Nagesh — actor nonpareil

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COMEDY sPELL: Nagesh (right) with Sivaji Ganesan in the Tamil film ‘Galatta kalyanam’
COMEDY sPELL: Nagesh (right) with Sivaji Ganesan in the Tamil film ‘Galatta kalyanam’

Meera Srinivasan

His humour was contemporary and refreshingly new throughout his career

CHENNAI: He could make the audience laugh in amusement or shed a tear in empathy. One of the best comedians and character artists of Indian cinema, actor Nagesh, passed away here on Saturday after a brief illness.

An inspiring example of doggedness and enthusiasm, Mr. Nagesh had immense confidence in himself even before making a mark in the industry. As an actor who began his career playing small roles in Tamil plays, he would tell his friend, Vietnam Veedu Sundaram: “One day I will make them [directors] wait for my call sheet.”

He was right. Debuting with Thamarai Kulam by Muktha V. Srinivasan in 1958, he got so busy in the sixties and seventies that about 35 of his films were released in one year. “In a day, he had to shoot for six films. He would have just enough time to finish one, quickly change his shirt and rush to the next spot,” says ‘Film News’ Anandan, senior public relations professional.

The endearing actor had several friends, including theatre personality Y.G. Parthasarathy, actor Balaji and director Sridhar, who helped him in his initial years. Teaming up with veteran director K. Balachander, Mr. Nagesh acted in several films that have an important place in Tamil cinema. Many of these were first staged as plays.

“He was very passionate about theatre. He asked me to give him a role in my plays and I told him that I would write one, with him as the protagonist. That is how Server Sundaram happened,” veteran director K. Balachander recalls.

Speaking of the special bond they had, he says: “He would think through me, and I would act through him.”

“The greatness of the man is that even as we are mourning his passing away and crying, you are reminded of some ‘Nagesh joke,’ which will make you laugh instantly,” actor Kamal Haasan, says. “The only photograph I have in my office is that of him and me. I am such a huge fan,” he adds.

Nagesh’s much-hailed comedy sequences in films such as Kadalikka Neramillai, Ooty Varai Uravu, Anbe Va and Thiruvilayadal set the trend for humour in Tamil cinema for decades that followed. His voice modulation, facial expression, unbelievably swift bodily responses and innocent smile were his assets.

Just as his best comedy tracks flood one’s mind, you also hear him saying “Naan Maadhu Vandirukken!” His performance as the gullible and well-meaning youngster Maadhu in Ethir Neechal is one of the best character roles remembered in Tamil cinema. Server Sundaram was yet another gem on his crown. His performance in Nammavar later, particularly in the scene where he dances after his daughter dies, reemphasised why he is an actor nonpareil.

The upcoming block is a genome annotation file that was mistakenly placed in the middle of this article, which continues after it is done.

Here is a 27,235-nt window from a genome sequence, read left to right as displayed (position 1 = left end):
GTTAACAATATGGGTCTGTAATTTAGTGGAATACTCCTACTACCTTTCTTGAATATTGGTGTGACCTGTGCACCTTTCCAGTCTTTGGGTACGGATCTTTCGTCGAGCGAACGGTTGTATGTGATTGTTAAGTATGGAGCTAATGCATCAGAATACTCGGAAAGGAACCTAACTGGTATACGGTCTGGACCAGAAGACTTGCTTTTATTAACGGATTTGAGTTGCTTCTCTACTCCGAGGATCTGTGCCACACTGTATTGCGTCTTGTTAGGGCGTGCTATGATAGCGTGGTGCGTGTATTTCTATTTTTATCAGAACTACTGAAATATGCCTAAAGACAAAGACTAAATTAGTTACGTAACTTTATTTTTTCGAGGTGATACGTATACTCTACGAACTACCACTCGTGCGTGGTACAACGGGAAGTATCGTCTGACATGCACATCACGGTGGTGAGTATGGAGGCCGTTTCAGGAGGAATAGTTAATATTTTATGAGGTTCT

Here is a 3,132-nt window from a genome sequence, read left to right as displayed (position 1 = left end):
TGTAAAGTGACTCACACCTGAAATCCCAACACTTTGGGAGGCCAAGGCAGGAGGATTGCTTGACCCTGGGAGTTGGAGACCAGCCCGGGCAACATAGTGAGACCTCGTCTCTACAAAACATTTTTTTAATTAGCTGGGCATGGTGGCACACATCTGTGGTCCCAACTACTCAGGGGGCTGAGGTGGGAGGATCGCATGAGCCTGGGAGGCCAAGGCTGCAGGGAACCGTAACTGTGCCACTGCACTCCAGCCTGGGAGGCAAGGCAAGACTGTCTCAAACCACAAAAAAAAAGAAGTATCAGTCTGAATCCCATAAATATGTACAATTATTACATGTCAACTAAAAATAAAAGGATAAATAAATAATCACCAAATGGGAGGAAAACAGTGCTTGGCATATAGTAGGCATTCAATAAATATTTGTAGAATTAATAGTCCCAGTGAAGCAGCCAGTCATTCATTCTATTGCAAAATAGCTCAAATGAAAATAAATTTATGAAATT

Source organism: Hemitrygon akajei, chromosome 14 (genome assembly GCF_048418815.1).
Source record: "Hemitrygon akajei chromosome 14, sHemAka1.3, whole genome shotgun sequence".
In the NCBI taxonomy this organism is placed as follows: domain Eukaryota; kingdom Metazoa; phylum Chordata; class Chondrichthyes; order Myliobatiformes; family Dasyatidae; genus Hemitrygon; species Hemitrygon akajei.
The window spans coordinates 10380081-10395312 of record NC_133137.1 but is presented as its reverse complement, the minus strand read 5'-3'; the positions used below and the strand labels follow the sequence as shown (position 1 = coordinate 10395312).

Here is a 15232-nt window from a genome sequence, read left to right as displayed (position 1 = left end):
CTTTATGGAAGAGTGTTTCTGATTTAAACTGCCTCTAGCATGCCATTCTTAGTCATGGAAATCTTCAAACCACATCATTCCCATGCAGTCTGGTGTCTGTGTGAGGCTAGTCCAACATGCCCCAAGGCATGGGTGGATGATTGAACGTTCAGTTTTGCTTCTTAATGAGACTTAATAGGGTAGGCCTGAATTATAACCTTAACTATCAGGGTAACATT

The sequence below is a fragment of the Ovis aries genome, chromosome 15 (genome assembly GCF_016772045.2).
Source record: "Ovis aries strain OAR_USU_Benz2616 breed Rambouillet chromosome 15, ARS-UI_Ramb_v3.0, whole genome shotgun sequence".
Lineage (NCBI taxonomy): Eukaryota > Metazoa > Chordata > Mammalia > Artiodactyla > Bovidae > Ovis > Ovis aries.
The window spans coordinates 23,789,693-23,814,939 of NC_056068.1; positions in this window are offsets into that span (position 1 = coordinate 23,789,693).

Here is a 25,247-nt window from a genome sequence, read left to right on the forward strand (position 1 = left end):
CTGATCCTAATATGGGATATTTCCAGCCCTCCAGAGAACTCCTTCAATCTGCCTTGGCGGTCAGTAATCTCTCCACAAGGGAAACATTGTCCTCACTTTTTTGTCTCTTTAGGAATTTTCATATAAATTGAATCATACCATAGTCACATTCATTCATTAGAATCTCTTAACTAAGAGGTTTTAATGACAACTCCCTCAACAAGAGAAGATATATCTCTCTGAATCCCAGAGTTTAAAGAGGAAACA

Mr. Nagesh’s humour was contemporary and refreshingly new throughout his career. Be it the make-up man in Avvai Shanmugi or Yugi Sethu’s father-in-law in Panchatandiram in his later years, he had viewers roaring in laughter. Even while playing a corpse in Magalir Mattum, it was in such style.

His ready wit often sparkled off-screen, too. Recalling a television interview he did with Mr. Nagesh, actor Y.Gee. Mahendra says: “I asked him, ‘So, are there different kinds of comedians?’ Pat came his rely. ‘Oh, yes. There are those whose time is good and others, whose timing is good!’ It is regrettable that the Indian government failed to recognise an artist of his stature.”

“It is rare to find an actor like him and rarer to find a friend like him,” recalls actor V.S. Raghavan, a close friend of the actor. “He could be very child-like sometimes. Once, he wanted a brass ear bud. He insisted that we drive down to Triplicane and get one immediately,” he smiles.

All the same, when it came to business, Mr. Nagesh had no qualms asking producers to pay him on time. Actors preferred being paid before the dubbing session fearing producers may forget later.

“Once, when a producer kept postponing making the payment to Nagesh, he pretended to have a very bad throat ahead of the dubbing session. As soon as the payment reached him there he cleared his throat and proceeded,” he recalls.

As a youngster who came to Chennai, he shared a room with lyricist Vaali and actor Srikanth in the late fifties and early sixties. A fan of Jerry Lewis, he along with his friends, would watch all Lewis films.

Describing his friend as a “genius,” Mr. Vaali says: “He knew carnatic and western music. He was a good table tennis player. He was amazing at carroms, too. He is a fantastic dancer. There cannot be another actor like him.”

Tamil cinema’s pride, Mr. Nagesh, will be missed, and very dearly.

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